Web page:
[6] Elaine Huber, translator, “St. Lorenz Lutheran Church (Frankenmuth, Michigan), Book II: Baptisms (1857-1885),” (typescript, 1995, St. Lorenz Lutheran Church Office, Frankenmuth), pp. 32-34, Block, no. 31.

[7] Huber, Elaine, translator, “St. Lorenz Lutheran Church (Frankenmuth, Michigan), Book II: Burials (1858-1885).” (typescript, 1993, St. Lorenz Lutheran Church Office, Frankenmuth), 1877, p. 1, Gottlieb Johann Treptow.

[8] Elaine Huber, translator, “St. Lorenz Lutheran Church (Frankenmuth, Michigan), Book II: Baptisms (1857-1885),” (typescript, 1995, St. Lorenz Lutheran Church Office, Frankenmuth), p. 32, Block, no. 31.

[9] 1900 U.S. census, Saginaw County, Michigan, population schedule, Birch Run Township, enumeration district 22, sheet 9-B, dwelling 204, family 204, William C. Block household; digital images, Ancestry.com (http://www.ancestry.com : accessed 26 October 2015); citing National Archives microfilm publication T623, roll 739.

[10] Huber, “St. Lorenz Lutheran Church (Frankenmuth, Michigan), Book II: Baptisms (1857-1885), pp. 32-34, Block, no. 31.

[11] “Death Records, 1921-1947,” database and images, Michigan History Foundation, Seeking Michigan (http://seekingmichigan.org : accessed 24 October 2015), death certificate image, Saginaw County, no. 17310466 (state office no.), Yustina Block, 16 November 1931.

[12] St. Lorenz Lutheran Cemetery (Frankenmuth, Saginaw County, Michigan), C. F. William & Yustine Block marker, section 03; personally read, 2012.

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Frankenmuth & The Great Thumb Fire of 1881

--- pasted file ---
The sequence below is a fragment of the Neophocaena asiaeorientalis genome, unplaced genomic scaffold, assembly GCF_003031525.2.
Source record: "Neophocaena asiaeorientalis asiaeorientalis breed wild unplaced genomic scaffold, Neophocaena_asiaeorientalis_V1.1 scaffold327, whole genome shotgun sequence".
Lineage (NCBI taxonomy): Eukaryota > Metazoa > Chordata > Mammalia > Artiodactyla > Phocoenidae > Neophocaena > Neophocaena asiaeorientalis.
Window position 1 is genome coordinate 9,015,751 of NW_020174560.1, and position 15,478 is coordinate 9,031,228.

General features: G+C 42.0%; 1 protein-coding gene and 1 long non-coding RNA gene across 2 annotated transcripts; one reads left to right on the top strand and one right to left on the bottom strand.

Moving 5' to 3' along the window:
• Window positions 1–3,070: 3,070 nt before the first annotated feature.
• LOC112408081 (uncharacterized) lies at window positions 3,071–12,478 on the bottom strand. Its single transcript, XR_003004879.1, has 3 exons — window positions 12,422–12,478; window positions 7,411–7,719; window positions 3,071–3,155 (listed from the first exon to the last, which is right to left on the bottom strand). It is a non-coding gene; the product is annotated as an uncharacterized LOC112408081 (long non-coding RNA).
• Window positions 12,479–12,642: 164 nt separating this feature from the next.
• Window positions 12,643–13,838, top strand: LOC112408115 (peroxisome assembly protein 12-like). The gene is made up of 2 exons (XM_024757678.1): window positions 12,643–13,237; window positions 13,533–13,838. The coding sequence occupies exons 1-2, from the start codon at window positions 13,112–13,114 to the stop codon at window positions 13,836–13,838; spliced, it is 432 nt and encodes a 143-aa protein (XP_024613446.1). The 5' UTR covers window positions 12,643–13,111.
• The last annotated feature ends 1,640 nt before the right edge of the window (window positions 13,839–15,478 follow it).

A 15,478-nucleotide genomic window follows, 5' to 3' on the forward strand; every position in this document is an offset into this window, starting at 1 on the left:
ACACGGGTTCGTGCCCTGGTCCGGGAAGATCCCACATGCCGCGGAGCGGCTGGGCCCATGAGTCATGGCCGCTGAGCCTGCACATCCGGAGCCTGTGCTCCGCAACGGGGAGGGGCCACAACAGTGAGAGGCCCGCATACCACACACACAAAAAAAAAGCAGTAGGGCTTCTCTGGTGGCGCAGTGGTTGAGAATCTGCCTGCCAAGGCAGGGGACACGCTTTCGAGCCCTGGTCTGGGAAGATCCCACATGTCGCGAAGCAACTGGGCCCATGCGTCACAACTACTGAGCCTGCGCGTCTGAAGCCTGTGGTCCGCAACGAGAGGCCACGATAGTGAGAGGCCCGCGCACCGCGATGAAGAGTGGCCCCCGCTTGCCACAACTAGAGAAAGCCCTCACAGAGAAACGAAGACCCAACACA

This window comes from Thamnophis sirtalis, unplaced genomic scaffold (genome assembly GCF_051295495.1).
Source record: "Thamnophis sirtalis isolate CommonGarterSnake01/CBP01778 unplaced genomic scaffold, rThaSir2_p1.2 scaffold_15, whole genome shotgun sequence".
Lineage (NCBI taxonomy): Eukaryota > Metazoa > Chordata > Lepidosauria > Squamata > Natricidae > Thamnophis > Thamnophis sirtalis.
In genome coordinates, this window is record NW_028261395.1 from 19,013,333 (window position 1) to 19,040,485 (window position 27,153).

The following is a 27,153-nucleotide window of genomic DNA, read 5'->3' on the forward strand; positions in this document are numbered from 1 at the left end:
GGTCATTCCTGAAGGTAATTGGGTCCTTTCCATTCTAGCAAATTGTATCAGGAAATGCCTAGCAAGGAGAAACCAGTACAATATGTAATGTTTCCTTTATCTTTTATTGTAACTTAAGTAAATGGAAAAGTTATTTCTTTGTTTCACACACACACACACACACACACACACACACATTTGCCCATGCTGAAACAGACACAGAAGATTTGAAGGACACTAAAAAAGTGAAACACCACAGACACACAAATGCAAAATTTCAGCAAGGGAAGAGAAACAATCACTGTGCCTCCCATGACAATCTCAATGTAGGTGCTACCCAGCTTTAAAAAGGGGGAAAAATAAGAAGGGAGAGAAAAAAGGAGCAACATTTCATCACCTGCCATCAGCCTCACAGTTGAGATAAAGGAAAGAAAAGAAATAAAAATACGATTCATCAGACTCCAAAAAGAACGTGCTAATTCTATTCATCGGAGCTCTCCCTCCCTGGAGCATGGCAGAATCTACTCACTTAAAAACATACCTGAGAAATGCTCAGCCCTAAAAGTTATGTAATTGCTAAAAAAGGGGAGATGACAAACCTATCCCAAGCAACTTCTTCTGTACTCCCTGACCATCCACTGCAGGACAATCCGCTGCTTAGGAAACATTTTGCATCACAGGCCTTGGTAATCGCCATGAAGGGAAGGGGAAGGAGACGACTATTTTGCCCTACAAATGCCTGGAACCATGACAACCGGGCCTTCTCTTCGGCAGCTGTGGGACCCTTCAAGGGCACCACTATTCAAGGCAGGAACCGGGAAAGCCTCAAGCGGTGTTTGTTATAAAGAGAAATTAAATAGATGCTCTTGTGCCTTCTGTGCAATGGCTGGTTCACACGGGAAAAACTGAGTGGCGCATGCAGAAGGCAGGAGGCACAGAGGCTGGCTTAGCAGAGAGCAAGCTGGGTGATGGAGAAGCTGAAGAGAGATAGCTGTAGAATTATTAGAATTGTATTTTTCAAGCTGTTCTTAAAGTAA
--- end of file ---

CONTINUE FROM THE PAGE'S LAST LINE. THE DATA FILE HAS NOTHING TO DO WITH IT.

Chart of the Burnt District of Michigan, The Great Thumb Fire of 1881.[1]
“Chart of the Burnt District of Michigan,” The Great Thumb Fire of 1881.[1]
134 years ago this month, the Great Thumb Fire swept through Michigan’s Thumb region. Hundreds perished in the fire. It destroyed over 3,000 buildings. The valuation of losses was over $2,000,000 in 1881 dollars.[2] The Great Thumb Fire of 1881 was the first major disaster response of the newly formed American Red Cross.[3]

The conflagration was centered mainly in the Thumb region counties of Huron, Sanilac, Tuscola, and Lapeer.[4] Largely forgotten to time, the fire extended as far west as Frankenmuth Township in Saginaw County. An article from The Saginaw Evening News provides the following details:

“The fires are spreading rapidly in the vicinity of Frankenmuth, and considerable damage has already been done. Three barns with their contents of hay and grain have been destroyed, and Martin Messner [Mossner] has lost 125 cords of wood and all his fences. Several houses are now in danger, and the fire is gaining.”[5]